Student Question About Chinese Lesson 40
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A student asks the following question:

1. When Zhang is saying to Lu “please prepare 6 drumsticks, peel off the skin, put into a pot and boil”. Where she says “Fang Jin Guo Li Zhu”. What is the purpose of the “Li” ? I see it is the same character as in ZheLi, NaLi, LiMian. So it just reinforcing the in/into or is it meaning something else? Does it make sense even if it is left out?

2. I see in the cooking instructions there is quite a lot of use of the construction “ba” followed by a noun followed by a verb, and I see the character for Ba is the same as “hold” which we saw in Ba Men Kai Kai – which I have been thinking of as  hold the door open. But is the meaning more like – take hold of the door and open it.  So is it the same sort of construction: Ba Pi BoDiao – take hold of the skin and peel off; Ba Shui DaoDiao – take hold of the water (in the container) and tip it out. Is that how “ba” works?

1. You are right, the character 里 Li has several uses, but it usually means “inside”.
Li comes from 田 (tián) ‘field’ and 土 (tǔ) ‘earth’, and its original meaning is: “Village of 25 or 50 families; place of residence; (the length of the side of the said village:) length measure of about 600 meters”

That’s why, Li can sometimes be understood as “place”

Compare the following examples:
– 这里 ZhèLǐ means “here” (this place) ,  那里NàLǐ means “there” (that place)
– 这面 ZhèMiàn means “this side”,  那面 NàMiàn means “that side”

Mian means “side”,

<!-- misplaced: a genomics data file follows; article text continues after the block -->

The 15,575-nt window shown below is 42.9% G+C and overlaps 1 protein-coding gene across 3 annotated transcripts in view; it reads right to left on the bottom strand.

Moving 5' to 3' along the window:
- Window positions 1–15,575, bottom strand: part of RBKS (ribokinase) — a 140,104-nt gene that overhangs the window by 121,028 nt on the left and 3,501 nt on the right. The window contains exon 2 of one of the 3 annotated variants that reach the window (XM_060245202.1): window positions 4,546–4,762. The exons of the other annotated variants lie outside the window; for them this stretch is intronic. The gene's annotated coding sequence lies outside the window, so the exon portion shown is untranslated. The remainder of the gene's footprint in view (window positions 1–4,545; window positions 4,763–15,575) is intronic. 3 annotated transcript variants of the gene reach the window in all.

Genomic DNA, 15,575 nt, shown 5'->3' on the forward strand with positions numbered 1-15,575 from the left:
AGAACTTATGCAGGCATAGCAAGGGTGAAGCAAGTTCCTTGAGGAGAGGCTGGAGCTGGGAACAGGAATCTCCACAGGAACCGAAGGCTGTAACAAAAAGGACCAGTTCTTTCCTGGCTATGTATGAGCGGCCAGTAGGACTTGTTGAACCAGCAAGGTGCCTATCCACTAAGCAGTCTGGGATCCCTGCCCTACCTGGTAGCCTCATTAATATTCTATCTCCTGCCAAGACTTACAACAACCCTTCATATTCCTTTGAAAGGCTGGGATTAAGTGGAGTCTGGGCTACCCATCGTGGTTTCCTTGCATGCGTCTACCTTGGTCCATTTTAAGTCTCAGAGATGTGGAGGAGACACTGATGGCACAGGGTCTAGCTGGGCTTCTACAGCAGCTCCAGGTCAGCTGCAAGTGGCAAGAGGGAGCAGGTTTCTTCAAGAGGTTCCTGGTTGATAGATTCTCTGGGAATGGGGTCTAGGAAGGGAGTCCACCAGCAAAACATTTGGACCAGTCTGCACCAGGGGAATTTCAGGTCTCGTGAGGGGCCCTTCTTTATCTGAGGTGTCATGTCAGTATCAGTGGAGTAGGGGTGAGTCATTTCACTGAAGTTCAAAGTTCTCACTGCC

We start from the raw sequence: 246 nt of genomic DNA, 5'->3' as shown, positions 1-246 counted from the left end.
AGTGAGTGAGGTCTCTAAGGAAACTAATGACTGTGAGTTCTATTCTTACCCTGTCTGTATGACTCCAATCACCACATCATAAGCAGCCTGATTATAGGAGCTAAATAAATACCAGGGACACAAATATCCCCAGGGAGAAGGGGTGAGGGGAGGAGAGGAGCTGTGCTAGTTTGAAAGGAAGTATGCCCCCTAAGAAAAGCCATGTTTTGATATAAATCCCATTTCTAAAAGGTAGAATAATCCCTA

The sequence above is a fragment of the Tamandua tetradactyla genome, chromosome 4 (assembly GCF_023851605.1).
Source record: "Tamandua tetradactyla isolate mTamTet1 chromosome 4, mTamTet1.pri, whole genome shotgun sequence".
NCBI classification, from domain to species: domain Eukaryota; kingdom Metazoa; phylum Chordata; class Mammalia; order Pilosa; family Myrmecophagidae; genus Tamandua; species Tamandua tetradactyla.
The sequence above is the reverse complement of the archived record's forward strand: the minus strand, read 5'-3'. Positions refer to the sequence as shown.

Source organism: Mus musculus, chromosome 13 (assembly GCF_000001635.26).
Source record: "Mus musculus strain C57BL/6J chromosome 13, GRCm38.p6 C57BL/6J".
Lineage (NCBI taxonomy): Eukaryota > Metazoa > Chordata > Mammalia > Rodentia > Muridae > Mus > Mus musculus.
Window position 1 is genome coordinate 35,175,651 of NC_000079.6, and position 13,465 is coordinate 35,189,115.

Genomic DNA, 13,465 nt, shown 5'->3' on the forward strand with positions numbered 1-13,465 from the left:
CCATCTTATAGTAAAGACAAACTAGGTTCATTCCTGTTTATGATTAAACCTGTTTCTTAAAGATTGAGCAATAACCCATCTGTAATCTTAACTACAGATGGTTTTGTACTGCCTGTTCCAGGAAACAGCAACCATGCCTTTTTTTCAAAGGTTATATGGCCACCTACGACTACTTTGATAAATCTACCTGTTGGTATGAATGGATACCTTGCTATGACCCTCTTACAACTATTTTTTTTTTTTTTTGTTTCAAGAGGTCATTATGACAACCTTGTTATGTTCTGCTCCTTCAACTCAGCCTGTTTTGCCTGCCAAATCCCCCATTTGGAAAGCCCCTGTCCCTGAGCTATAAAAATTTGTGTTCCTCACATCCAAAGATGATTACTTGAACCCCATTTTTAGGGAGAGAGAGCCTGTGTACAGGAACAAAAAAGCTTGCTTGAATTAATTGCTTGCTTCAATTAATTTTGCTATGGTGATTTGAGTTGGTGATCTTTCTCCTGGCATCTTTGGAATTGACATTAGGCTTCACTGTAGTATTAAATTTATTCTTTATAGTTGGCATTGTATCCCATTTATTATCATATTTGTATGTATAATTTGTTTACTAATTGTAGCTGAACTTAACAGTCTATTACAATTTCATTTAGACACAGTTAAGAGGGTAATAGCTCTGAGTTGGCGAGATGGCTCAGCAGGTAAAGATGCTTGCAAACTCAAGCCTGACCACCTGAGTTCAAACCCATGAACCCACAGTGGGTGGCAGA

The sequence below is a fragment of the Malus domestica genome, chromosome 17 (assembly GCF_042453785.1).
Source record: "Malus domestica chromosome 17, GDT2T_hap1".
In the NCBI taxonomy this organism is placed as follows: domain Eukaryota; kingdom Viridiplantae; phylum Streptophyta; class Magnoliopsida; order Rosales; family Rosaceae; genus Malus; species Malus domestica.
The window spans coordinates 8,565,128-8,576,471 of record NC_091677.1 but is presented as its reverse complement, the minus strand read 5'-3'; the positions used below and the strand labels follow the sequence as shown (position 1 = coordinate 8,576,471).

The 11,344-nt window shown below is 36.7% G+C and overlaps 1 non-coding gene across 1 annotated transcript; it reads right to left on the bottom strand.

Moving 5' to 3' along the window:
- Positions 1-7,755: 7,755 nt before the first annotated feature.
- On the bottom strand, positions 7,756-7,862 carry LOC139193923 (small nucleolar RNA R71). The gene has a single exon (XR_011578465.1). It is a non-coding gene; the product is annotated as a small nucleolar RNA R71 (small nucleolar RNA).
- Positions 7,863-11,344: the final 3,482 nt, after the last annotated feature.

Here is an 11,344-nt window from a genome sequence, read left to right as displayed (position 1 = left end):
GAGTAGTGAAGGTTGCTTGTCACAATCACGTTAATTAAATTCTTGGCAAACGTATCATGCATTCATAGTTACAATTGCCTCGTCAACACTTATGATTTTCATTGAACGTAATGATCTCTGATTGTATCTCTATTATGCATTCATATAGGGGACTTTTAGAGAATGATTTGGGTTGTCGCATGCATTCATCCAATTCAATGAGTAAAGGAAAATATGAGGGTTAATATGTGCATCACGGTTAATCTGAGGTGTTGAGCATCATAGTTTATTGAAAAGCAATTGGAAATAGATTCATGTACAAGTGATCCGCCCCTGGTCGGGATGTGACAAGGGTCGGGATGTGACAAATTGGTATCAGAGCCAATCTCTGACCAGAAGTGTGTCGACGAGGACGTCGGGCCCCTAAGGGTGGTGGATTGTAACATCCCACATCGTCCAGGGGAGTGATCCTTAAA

and therefore
里面 LǐMiàn means “inside”.

If you want to say something is inside of something else, you can say it either by Limian, or just Li, depending on how many syllables the noun has (in Chinese rhythm is important – an even number of syllables is preferred).

Therefore:

房间里面 FángJiān LǐMiàn OR 房间里 FángJiān Lǐ means “in the room” (2 syllables followed by 2 syllables is better)

but,

锅里 Guō Lǐ “in the pot” (1 syllable followed by another syllable)

2) You are right, 把 Bǎ means to hold (something in your hands), but, at the same time, Ba has its grammatical meaning – we use it when we want to stress the object of the sentence.

See the difference:

我开门 Wǒ Kāi Mén. I open the door (the subject is important)

In general, we put what we want to emphasize at the beginning of the sentence; now we we move Men from the last place, to immediately after Ba.

把门开开  Bǎ Mén KāiKai. Open the door (the object, or what is happening to it, is more important)

Similarly

我剥掉皮 Wǒ BōDiào Pí. I peel-off the skin.
把皮剥掉 Bǎ Pí BōDiào. Peel-off the skin.

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